Asset managers (investment firms, credit institutions and fund managers (UCITS and AIF) must annually disclose to institutional investors (IORPS and life (re)insurers), of whom they manage equity investments, how their investment strategy complies with their arrangements and how it contributes to the long-term performance of the companies in which is invested. Such report includes (i) the material long-term risks associated with the investments, (ii) portfolio composition, (iii) turnover (costs), (iv) use of proxy advisors, (v) policy on securities lending, (vi) how they make investment decisions based on long-term performance, and (vii) conflicts of interest.
The Implementation Law introduces rules on so-called proxy advisors. Proxy advisors provide research, advice and recommendations on how to vote in general meetings of listed companies. The more diversified a portfolio of an (institutional) investor is, the more they, in general, rely on such advisors.
Notable requirements imposed on proxy advisors active in Belgium by the Implementation Law are:
- a public disclosure of the code of conduct which they apply and disclosure of a report on the application of that code of conduct, or explain why they don’t use a code of conduct;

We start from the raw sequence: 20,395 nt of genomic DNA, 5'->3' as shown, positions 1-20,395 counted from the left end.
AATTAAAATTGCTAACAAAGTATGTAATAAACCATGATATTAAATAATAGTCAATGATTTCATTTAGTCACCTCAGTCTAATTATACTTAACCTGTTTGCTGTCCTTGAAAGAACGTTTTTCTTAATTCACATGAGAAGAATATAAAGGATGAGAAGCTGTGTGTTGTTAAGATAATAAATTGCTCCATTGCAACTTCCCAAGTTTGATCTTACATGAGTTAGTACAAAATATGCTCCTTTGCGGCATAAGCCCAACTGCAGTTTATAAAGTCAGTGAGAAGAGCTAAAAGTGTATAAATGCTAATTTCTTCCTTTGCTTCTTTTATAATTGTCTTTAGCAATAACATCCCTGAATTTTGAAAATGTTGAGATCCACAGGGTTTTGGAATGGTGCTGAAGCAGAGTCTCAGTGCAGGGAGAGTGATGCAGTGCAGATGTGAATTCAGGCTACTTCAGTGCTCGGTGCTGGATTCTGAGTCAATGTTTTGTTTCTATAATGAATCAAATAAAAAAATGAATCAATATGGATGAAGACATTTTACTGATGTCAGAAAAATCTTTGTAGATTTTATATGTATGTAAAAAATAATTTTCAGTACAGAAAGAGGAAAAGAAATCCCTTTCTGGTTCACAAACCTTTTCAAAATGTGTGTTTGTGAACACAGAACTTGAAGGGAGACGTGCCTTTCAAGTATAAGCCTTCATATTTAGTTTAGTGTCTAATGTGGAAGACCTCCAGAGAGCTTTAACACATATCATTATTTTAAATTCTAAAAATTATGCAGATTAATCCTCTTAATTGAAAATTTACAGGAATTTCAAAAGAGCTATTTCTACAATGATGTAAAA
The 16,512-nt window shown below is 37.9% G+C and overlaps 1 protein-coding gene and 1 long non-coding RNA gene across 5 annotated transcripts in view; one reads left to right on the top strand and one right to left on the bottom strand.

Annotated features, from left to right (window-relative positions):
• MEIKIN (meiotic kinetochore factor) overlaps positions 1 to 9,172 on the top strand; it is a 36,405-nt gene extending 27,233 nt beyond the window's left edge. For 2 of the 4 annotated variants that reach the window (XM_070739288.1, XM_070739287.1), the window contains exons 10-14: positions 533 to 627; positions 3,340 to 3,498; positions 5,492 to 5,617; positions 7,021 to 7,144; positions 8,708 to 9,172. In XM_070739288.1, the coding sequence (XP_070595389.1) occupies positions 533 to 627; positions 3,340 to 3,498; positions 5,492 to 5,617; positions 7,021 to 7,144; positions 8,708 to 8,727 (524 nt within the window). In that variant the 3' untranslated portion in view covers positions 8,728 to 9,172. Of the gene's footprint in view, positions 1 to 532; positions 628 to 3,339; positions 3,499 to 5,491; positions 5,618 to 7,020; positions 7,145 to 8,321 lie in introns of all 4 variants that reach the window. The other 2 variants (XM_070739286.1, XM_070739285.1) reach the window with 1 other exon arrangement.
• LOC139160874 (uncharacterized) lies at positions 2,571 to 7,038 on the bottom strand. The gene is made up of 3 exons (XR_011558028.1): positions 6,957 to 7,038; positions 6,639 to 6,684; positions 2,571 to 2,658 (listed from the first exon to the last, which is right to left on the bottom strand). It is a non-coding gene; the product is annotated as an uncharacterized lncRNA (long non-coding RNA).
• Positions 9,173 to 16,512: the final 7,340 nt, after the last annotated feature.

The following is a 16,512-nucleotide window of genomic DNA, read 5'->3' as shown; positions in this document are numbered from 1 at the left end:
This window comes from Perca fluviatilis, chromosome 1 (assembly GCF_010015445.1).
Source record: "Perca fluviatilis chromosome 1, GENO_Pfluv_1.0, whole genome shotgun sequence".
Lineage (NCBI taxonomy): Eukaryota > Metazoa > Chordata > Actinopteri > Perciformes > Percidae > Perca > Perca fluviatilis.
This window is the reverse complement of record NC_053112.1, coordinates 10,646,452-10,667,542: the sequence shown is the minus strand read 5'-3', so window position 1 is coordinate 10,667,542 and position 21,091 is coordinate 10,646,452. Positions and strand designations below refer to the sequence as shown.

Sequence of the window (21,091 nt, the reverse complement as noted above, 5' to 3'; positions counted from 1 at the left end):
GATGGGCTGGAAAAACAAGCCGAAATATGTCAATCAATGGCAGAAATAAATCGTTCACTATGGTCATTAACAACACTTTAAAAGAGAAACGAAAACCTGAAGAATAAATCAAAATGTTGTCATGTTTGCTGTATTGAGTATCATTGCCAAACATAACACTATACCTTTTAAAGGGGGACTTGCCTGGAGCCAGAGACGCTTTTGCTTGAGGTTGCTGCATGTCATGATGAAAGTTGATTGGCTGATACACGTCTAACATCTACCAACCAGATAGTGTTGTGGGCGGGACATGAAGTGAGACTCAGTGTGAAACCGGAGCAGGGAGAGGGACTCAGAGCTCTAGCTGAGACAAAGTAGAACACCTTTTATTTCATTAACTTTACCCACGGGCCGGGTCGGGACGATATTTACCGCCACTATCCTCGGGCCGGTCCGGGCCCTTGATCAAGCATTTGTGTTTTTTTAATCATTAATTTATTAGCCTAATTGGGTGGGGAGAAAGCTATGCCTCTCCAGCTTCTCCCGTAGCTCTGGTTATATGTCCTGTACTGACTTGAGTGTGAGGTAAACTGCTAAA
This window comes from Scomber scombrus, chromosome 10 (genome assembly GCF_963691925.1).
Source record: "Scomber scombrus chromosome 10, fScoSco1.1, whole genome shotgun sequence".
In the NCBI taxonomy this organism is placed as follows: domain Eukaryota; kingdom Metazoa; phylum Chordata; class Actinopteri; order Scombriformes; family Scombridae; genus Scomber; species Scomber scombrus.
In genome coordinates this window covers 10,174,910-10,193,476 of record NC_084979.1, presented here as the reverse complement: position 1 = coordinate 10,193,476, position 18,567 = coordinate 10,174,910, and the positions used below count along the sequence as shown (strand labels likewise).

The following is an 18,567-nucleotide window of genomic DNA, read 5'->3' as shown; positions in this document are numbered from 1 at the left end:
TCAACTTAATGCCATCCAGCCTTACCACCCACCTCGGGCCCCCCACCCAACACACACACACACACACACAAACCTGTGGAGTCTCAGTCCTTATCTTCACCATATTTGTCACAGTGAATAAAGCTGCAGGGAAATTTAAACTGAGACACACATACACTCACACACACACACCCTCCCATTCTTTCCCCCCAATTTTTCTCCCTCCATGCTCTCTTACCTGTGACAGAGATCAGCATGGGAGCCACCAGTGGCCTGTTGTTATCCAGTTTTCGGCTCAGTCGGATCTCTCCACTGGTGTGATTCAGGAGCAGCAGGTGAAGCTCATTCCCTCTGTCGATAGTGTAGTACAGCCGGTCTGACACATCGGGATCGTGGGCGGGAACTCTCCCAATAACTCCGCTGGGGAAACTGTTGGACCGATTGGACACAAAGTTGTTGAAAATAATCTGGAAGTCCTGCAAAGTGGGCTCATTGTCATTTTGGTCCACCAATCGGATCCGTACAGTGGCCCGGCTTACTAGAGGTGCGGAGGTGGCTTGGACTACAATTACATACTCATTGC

- publication on an annual basis of certain information in relation to the preparation of their research, advice and voting recommendations; and
- disclosure to their clients of conflicts of interest.
Identification of shareholders
Another goal of SRDII is to create a framework which allows listed companies to identify and communicate directly with its shareholders, something which is in practice difficult when shares are held through a chain of financial intermediaries (custodians).
The Implementation Law therefore amends the transparency law of 2 May 2007 and grants Belgian listed companies the right to identify their shareholders. Intermediaries (credit institutions, investment firms and central securities depositaries) who provide custody services must communicate without delay to the listed company information regarding shareholder identity including contact details and number of shares held. In case of a chain of companies, this information has to pass through the chain all the way down from the listed company and then back up to the company from the intermediary who has a direct relationship with the ultimate shareholder.
Furthermore, the intermediary is obliged to transmit through the chain, without delay, from the company to the shareholder the information which the company is required to provide to the shareholder, to enable the shareholder to exercise rights flowing from its shares (such as voting rights or financial rights). In the same vein, intermediaries are also obliged to transmit to the listed company the instructions received from the shareholders related to the exercise of the rights flowing from their shares.
Intermediaries can charge a cost for these services, but those have to be disclosed. They also must be non-discriminatory and proportionate in relation to the actual costs incurred for delivering the services.